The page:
First-class Facilities & Amenities

World-class High-Quality Addiction & Mental Health Rehabilitation Treatment

Rehab Centers Tour

Renowned California Addiction Center. Serene Private Facilities. Inpatient rehab programs vary.

Addiction Helpline (855) 695-1160

Proven recovery success experience, backed by a Team w/ History of:

  • 15+ Years Experience
  • 100s of 5-Star Reviews
  • 10K+ Recovery Successes
  • Low Patient to Therapist Ratio
  • Onsite Medical Detox Center
  • Comprehensive Dual-Diagnosis Treatment
  • Complimentary Family & Alumni Programs
  • Coaching, Recovery & Personal Development Events
Both tramadol and oxycodone can interact with other medications, potentially leading to adverse effects or changes in the effectiveness of the drugs involved. Do not combine Tramadol and Oxycodone without consulting a medical professional.
Both tramadol and oxycodone can interact with other medications, potentially leading to adverse effects or changes in the effectiveness of the drugs involved. Do not combine Tramadol and Oxycodone without consulting a medical professional.

Tramadol And Oxycodone Drug Interactions

Both tramadol and oxycodone can interact with other medications, potentially leading to adverse effects or changes in the effectiveness of the drugs involved. Inform your healthcare provider about all medicines, supplements, and over-the-counter medicines you are taking to minimize the risk of drug interactions. Here are some common drug interactions associated with tramadol and oxycodone:

General Considerations

  1. Alcohol: Both tramadol and oxycodone can cause central nervous system depression. Combining them with alcohol can increase the risk of respiratory depression and sedation.
  2. Herbal Supplements: Some herbal supplements and alternative medicines can interact with tramadol and oxycodone. St. John’s Wort, for example, may decrease the effectiveness of both medications.
  3. Anticoagulants: Both tramadol and oxycodone can potentially interact with anticoagulant medications, increasing the risk of bleeding.

Tramadol Drug Interactions

  1. Serotonergic Medications: Tramadol has serotonergic properties, and combining it with other medications that increase serotonin levels, such as selective serotonin reuptake inhibitors (SSRIs), serotonin-norepinephrine reuptake inhibitors (SNRIs), or certain antidepressants, can increase the risk of serotonin syndrome.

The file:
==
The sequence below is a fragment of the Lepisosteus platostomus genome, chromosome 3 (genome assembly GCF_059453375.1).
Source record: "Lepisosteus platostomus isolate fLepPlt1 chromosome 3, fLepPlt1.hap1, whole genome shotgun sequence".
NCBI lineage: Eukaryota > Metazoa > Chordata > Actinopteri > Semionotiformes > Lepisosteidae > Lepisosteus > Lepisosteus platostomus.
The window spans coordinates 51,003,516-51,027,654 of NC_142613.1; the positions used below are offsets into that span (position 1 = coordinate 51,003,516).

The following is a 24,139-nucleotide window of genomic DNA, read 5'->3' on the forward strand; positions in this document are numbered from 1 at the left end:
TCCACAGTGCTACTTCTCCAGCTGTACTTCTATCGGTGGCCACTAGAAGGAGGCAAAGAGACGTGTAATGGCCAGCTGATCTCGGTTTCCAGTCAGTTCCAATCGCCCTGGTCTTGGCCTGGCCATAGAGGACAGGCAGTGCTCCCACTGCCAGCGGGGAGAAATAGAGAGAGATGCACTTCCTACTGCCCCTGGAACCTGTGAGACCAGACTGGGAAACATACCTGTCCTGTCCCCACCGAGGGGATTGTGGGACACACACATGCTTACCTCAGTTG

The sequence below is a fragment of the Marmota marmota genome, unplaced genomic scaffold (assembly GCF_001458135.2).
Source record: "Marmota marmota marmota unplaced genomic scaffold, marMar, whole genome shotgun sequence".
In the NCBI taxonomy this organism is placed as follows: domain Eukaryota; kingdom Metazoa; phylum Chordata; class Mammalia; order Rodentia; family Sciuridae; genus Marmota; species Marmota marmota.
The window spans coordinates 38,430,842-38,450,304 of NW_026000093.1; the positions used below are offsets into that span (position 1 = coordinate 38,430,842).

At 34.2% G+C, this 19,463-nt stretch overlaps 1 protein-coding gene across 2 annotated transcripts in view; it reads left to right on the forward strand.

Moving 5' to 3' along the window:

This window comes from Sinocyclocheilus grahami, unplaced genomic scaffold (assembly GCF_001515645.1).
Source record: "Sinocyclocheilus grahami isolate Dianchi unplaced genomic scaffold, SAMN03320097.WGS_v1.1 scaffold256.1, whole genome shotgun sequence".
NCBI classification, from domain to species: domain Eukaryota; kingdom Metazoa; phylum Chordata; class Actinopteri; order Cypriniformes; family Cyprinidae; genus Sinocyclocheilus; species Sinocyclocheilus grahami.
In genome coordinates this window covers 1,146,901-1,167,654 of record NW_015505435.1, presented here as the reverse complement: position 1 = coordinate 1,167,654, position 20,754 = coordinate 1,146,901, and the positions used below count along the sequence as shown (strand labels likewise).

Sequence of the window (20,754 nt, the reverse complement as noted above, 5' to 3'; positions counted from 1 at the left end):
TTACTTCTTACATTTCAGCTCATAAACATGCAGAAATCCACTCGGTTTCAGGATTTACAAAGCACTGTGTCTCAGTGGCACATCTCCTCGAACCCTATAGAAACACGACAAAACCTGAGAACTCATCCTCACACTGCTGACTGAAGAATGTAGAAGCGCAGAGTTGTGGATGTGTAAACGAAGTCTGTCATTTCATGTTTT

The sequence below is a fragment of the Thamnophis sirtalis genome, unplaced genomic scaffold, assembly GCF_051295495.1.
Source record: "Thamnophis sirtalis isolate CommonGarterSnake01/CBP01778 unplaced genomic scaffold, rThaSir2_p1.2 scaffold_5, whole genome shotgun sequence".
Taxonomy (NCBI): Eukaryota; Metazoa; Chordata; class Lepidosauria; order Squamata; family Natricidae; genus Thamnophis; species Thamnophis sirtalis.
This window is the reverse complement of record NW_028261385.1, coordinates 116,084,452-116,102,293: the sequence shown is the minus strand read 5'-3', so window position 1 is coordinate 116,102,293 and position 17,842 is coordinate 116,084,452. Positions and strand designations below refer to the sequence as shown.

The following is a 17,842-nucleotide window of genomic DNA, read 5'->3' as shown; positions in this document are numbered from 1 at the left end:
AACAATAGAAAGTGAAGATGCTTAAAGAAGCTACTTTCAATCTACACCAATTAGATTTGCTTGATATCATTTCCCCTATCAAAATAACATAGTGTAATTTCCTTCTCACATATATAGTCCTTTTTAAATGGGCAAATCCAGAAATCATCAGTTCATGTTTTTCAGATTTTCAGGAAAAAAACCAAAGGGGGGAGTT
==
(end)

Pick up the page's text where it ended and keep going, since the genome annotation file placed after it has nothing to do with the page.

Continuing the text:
2. Benzodiazepines and Sedatives: Concurrent use of tramadol with benzodiazepines or other central nervous system depressants can enhance the sedative effects of these medications, increasing the risk of drowsiness, respiratory depression, and other adverse effects.
  3. Carbamazepine: Carbamazepine, an anticonvulsant, may reduce the analgesic efficacy of tramadol.
  4. MAO Inhibitors: Concurrent use of tramadol with monoamine oxidase inhibitors (MAOIs) can increase the risk of serotonin syndrome.

Oxycodone Drug Interactions

  1. Other Opioids: Combining oxycodone with other opioids, including tramadol, can increase the risk of respiratory depression, sedation, and overdose.
  2. Benzodiazepines and Sedatives: Similar to tramadol, combining oxycodone with benzodiazepines or other central nervous system depressants can enhance the sedative effects and increase the risk of respiratory depression.
  3. CYP3A4 Inhibitors and Inducers: Oxycodone is metabolized by the CYP3A4 enzyme. Drugs that inhibit or induce this enzyme can affect the metabolism of oxycodone, potentially altering its efficacy or increasing the risk of side effects.
  4. Anticholinergic Medications: Combining oxycodone with medications that have anticholinergic effects can increase the risk of constipation, urinary retention, and other side effects.
  5. Monoamine Oxidase Inhibitors (MAOIs): Concurrent use of oxycodone with MAOIs can lead to increased opioid effects and potentially severe side effects.

Always inform your healthcare provider about all your medications, including prescription drugs, over-the-counter medications, herbal supplements, and vitamins. They can assess potential interactions and adjust your treatment plan accordingly. Never self-adjust your medication without consulting your healthcare provider. If you experience any unexpected side effects or changes in your health while taking tramadol or oxycodone, seek medical attention promptly.